In a lens-based collimated display system the monitor is viewed through a convex lens with the monitor located at the focal point of the lens. The lens needs to be quite large, so these types of collimated displays are good candidates for Fresnel lenses. With a Fresnel lens, this sort of display system is likely one of the more financially approachable collimated system for the recreational flight simmer. To get a feel for how a lens can be used to produce a collimated display, consider the following drawing.
A simple lens will cause parallel light paths to converge at the lens' focal point, which is one focal length away from the lens. A collimated display simply uses a lens the other way around. A lens will bend the divergent light paths of a light source placed at its focal point into parallel paths. So to make a collimated display simply put a large lens one focal length in front of your monitor.
It's possible to combine multiple monitors to generate a larger overall image. The monitors are simply placed next to each other and angled in slightly. The edges of the lenses touch. The virtual images seen through the lenses will also appear to touch. Take a look at Rick Lee's website for information on this. At one point (hopefully now as well) he had a copy of a paper ("Current Developments in Visual Display Technology for Fighter Type Simulations", by J Dugdale, M. Fortin, and J.Turner) describing a very large display system utilizing quite a number of monitors. The same paper is also posted on the web site of Link Simulation and Training.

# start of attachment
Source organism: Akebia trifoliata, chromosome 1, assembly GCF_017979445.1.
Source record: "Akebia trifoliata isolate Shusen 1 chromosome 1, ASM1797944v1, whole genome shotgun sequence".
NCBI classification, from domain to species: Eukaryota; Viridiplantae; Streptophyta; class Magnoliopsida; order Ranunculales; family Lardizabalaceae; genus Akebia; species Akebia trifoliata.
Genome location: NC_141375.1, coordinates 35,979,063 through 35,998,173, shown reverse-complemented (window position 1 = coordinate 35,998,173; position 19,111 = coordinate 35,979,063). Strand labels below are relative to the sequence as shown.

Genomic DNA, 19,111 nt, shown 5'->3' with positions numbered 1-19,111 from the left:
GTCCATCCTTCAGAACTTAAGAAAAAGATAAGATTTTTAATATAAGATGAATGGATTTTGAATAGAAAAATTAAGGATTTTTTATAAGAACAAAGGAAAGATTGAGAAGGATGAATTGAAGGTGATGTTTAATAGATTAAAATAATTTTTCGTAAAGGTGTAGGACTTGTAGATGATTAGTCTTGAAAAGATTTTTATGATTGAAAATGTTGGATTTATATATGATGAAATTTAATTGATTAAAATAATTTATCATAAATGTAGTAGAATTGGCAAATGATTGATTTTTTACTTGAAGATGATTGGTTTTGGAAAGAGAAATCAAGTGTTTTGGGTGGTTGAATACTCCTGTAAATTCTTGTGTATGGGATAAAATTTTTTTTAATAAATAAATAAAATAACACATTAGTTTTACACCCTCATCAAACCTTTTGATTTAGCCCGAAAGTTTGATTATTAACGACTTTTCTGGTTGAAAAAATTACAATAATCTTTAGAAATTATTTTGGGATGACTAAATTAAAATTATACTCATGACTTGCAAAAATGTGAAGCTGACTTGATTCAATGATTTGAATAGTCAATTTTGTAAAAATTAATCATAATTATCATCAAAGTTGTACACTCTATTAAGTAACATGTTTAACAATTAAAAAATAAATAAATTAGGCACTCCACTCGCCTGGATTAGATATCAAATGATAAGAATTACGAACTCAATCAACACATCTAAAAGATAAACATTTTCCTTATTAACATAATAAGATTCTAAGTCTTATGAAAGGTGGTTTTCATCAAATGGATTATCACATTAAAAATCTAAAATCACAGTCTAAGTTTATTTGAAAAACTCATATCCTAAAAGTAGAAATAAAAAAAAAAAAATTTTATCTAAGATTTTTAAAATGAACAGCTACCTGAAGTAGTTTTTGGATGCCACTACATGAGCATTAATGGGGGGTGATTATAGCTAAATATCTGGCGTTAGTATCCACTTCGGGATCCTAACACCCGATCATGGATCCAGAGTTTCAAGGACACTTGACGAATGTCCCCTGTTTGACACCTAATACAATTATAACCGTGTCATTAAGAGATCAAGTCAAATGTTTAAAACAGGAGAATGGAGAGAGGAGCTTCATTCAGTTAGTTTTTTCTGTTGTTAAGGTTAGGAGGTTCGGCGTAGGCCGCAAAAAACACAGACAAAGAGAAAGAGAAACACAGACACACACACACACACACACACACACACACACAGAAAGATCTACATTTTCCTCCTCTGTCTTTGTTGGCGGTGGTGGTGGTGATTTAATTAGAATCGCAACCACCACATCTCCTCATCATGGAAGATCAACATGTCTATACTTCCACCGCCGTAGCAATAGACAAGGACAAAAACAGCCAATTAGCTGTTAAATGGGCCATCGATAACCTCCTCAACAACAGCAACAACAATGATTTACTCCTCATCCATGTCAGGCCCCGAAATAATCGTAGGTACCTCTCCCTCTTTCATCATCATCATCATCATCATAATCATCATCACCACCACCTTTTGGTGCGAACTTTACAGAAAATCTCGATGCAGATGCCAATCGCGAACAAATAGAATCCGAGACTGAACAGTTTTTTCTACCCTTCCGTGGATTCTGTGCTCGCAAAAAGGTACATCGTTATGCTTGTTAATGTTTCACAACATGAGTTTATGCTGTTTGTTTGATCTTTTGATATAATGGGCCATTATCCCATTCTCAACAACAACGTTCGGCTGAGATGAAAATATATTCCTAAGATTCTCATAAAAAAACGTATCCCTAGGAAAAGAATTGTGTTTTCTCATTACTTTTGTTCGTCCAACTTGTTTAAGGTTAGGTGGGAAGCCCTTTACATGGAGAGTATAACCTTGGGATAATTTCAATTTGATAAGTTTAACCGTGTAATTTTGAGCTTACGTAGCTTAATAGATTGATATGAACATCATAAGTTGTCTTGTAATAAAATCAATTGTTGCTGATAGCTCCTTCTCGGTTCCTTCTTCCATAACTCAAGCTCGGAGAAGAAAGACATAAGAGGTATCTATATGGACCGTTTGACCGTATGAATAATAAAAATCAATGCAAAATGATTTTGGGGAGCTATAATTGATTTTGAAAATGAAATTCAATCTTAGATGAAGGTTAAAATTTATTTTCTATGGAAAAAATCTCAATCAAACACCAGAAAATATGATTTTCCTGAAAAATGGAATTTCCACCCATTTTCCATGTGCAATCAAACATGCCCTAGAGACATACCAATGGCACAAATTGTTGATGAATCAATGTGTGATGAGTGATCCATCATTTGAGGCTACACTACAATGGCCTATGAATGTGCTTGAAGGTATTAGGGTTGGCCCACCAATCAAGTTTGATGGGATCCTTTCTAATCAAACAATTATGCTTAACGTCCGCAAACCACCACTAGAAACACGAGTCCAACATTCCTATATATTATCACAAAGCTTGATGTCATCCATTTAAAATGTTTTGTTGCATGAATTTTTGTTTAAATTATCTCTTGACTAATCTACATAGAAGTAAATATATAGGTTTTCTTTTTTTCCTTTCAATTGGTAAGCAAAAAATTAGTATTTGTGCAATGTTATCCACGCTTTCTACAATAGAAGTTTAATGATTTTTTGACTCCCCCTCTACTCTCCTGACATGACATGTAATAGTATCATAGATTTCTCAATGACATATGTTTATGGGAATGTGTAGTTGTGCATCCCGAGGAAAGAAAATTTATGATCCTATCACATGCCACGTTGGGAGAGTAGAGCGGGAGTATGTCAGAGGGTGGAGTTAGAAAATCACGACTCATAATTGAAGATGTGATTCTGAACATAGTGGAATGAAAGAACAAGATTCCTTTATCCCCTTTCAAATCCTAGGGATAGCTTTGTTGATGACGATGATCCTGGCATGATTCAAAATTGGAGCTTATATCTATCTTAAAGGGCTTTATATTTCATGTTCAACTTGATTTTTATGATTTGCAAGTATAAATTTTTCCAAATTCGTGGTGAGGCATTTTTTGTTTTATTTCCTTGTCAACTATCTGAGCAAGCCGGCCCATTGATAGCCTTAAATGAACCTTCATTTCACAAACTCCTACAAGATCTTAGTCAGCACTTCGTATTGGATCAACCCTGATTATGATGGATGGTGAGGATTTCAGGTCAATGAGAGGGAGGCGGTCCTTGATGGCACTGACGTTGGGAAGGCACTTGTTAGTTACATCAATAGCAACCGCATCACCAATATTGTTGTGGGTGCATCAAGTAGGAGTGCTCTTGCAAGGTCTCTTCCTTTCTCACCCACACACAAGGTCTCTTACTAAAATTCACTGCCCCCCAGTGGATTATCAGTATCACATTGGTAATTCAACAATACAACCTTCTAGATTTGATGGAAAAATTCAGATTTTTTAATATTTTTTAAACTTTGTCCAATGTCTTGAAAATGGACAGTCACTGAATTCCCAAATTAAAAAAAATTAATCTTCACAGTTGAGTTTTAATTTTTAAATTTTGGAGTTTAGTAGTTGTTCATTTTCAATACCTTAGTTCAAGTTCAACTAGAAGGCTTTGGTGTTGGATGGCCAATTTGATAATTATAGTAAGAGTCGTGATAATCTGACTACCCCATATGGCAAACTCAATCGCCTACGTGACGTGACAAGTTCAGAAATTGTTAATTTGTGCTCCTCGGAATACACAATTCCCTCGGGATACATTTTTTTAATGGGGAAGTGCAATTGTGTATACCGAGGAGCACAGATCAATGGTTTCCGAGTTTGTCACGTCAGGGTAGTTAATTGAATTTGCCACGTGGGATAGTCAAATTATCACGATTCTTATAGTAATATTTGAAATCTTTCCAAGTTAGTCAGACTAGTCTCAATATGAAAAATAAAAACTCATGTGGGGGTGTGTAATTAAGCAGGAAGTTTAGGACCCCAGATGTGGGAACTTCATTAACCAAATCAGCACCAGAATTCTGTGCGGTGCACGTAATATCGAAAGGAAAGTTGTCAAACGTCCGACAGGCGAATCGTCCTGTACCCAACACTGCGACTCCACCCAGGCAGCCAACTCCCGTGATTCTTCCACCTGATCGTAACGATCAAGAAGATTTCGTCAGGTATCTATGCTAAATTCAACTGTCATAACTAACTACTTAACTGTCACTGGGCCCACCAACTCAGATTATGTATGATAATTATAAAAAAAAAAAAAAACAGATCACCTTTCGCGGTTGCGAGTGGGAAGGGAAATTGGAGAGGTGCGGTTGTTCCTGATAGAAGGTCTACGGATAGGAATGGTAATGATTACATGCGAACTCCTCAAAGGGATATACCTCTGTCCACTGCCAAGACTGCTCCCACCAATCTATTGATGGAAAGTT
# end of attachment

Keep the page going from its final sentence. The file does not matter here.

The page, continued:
The technology described in that paper is now being commercialized by a Boeing spin off company called Bugeye Technologies. They have several versions in their product lineup. They are aimed specifically aimed at arcade and game use.